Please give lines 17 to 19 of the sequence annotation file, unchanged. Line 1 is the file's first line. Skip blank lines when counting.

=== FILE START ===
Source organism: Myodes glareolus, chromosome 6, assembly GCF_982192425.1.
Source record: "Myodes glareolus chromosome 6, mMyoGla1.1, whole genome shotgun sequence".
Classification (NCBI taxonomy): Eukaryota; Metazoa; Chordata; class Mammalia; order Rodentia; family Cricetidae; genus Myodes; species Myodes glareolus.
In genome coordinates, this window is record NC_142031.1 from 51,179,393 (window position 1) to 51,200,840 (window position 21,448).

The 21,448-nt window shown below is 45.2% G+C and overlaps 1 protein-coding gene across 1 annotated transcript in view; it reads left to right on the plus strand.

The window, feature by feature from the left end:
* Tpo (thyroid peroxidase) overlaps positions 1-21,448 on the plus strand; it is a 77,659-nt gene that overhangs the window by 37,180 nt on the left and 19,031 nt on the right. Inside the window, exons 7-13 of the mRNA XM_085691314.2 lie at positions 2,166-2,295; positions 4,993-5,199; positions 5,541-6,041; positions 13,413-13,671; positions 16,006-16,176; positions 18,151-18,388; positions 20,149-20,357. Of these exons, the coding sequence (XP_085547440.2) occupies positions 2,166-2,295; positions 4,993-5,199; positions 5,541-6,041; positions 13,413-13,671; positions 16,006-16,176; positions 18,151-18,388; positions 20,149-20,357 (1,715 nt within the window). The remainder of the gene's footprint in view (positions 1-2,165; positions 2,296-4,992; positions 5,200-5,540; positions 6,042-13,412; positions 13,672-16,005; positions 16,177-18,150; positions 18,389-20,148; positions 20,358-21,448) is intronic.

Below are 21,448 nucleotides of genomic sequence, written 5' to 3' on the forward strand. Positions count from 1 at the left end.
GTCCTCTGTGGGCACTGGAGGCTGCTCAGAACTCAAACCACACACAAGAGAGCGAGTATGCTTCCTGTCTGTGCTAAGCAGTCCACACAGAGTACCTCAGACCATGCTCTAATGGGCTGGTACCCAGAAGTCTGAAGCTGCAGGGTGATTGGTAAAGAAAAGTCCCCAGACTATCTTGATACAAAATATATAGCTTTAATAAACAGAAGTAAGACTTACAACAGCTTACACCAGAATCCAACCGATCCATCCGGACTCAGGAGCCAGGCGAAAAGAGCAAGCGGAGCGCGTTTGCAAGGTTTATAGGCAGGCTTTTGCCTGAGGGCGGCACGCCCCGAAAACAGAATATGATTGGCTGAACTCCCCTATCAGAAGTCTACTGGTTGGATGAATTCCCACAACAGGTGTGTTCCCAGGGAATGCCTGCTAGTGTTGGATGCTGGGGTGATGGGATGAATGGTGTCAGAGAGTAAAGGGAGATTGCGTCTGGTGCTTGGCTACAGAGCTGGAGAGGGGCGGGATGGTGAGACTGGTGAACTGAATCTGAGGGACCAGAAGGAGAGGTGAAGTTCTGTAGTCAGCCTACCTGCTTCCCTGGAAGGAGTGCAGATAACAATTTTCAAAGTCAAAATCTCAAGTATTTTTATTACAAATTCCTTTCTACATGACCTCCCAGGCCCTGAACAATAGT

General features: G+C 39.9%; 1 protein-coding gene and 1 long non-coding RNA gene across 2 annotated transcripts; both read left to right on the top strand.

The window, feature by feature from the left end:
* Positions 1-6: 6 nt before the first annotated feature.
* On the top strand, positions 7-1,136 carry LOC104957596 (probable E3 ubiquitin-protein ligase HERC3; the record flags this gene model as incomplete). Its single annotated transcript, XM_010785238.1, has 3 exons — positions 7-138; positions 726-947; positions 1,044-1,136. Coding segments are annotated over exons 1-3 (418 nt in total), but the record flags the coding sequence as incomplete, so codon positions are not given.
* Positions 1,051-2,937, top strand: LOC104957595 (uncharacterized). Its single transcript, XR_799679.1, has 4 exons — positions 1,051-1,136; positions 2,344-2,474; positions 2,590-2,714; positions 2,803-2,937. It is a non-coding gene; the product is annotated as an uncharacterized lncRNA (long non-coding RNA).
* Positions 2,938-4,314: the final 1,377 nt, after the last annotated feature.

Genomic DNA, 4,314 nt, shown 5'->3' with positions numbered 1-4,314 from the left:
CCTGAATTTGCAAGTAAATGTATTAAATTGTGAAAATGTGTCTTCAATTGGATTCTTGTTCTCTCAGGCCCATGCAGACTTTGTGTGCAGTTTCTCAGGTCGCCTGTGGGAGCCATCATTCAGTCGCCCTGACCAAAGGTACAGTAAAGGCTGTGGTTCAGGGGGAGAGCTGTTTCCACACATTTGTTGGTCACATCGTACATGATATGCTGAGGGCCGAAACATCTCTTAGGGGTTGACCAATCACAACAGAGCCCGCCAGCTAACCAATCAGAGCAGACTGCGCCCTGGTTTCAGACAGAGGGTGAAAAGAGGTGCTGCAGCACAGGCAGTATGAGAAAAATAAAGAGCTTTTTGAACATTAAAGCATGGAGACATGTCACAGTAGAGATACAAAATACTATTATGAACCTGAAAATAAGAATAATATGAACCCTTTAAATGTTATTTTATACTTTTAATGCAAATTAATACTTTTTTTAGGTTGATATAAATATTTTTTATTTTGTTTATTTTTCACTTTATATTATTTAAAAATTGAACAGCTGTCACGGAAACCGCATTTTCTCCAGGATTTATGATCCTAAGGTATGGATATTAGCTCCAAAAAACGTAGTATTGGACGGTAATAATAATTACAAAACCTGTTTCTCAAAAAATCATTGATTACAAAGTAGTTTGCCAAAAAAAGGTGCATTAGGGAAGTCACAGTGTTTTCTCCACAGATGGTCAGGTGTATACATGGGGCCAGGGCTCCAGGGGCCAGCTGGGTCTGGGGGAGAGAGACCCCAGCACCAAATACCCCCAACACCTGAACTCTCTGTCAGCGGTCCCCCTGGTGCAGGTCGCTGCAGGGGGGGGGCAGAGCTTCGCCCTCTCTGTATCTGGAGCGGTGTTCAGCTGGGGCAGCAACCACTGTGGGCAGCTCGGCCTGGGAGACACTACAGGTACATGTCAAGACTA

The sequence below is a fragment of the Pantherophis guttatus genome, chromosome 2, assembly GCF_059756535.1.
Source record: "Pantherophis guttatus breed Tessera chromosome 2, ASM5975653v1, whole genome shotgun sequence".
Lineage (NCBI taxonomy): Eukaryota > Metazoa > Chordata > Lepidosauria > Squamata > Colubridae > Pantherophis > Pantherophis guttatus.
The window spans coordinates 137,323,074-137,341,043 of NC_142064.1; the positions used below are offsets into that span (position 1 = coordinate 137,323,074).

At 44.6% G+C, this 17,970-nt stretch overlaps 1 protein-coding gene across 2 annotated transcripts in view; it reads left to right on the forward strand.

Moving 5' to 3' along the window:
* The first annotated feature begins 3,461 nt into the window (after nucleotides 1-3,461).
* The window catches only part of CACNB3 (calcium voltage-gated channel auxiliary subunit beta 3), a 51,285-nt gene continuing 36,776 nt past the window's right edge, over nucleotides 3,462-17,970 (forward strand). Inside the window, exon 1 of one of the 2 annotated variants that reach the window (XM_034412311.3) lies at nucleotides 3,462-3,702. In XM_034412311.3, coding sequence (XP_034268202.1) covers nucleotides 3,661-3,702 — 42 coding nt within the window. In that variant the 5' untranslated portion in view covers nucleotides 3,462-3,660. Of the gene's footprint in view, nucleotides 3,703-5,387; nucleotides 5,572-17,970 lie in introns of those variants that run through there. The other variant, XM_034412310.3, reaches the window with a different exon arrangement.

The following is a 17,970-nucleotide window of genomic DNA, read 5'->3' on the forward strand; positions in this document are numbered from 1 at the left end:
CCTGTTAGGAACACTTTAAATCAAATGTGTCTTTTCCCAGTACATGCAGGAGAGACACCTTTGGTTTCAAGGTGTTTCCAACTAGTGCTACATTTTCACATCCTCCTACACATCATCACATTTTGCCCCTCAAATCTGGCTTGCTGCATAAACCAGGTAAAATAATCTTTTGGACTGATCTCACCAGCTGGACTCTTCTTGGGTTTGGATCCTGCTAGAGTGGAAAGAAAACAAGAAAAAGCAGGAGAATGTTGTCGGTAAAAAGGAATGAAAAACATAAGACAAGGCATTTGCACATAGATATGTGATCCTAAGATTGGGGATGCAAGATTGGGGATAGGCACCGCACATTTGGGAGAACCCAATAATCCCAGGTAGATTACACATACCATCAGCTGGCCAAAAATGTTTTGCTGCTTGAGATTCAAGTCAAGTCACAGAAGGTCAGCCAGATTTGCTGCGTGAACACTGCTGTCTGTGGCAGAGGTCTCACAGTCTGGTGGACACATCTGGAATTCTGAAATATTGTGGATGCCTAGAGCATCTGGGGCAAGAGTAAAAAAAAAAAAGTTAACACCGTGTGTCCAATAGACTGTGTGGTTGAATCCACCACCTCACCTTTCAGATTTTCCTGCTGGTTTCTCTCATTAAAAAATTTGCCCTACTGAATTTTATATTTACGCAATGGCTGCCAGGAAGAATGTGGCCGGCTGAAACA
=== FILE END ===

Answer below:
CCTGAATTTGCAAGTAAATGTATTAAATTGTGAAAATGTGTCTTCAATTGGATTCTTGTTCTCTCAGGCCCATGCAGACTTTGTGTGCAGTTTCTCAGGTCGCCTGTGGGAGCCATCATTCAGTCGCCCTGACCAAAGGTACAGTAAAGGCTGTGGTTCAGGGGGAGAGCTGTTTCCACACATTTGTTGGTCACATCGTACATGATATGCTGAGGGCCGAAACATCTCTTAGGGGTTGACCAATCACAACAGAGCCCGCCAGCTAACCAATCAGAGCAGACTGCGCCCTGGTTTCAGACAGAGGGTGAAAAGAGGTGCTGCAGCACAGGCAGTATGAGAAAAATAAAGAGCTTTTTGAACATTAAAGCATGGAGACATGTCACAGTAGAGATACAAAATACTATTATGAACCTGAAAATAAGAATAATATGAACCCTTTAAATGTTATTTTATACTTTTAATGCAAATTAATACTTTTTTTAGGTTGATATAAATATTTTTTATTTTGTTTATTTTTCACTTTATATTATTTAAAAATTGAACAGCTGTCACGGAAACCGCATTTTCTCCAGGATTTATGATCCTAAGGTATGGATATTAGCTCCAAAAAACGTAGTATTGGACGGTAATAATAATTACAAAACCTGTTTCTCAAAAAATCATTGATTACAAAGTAGTTTGCCAAAAAAAGGTGCATTAGGGAAGTCACAGTGTTTTCTCCACAGATGGTCAGGTGTATACATGGGGCCAGGGCTCCAGGGGCCAGCTGGGTCTGGGGGAGAGAGACCCCAGCACCAAATACCCCCAACACCTGAACTCTCTGTCAGCGGTCCCCCTGGTGCAGGTCGCTGCAGGGGGGGGGCAGAGCTTCGCCCTCTCTGTATCTGGAGCGGTGTTCAGCTGGGGCAGCAACCACTGTGGGCAGCTCGGCCTGGGAGACACTACAGGTACATGTCAAGACTA

The sequence below is a fragment of the Pantherophis guttatus genome, chromosome 2, assembly GCF_059756535.1.
Source record: "Pantherophis guttatus breed Tessera chromosome 2, ASM5975653v1, whole genome shotgun sequence".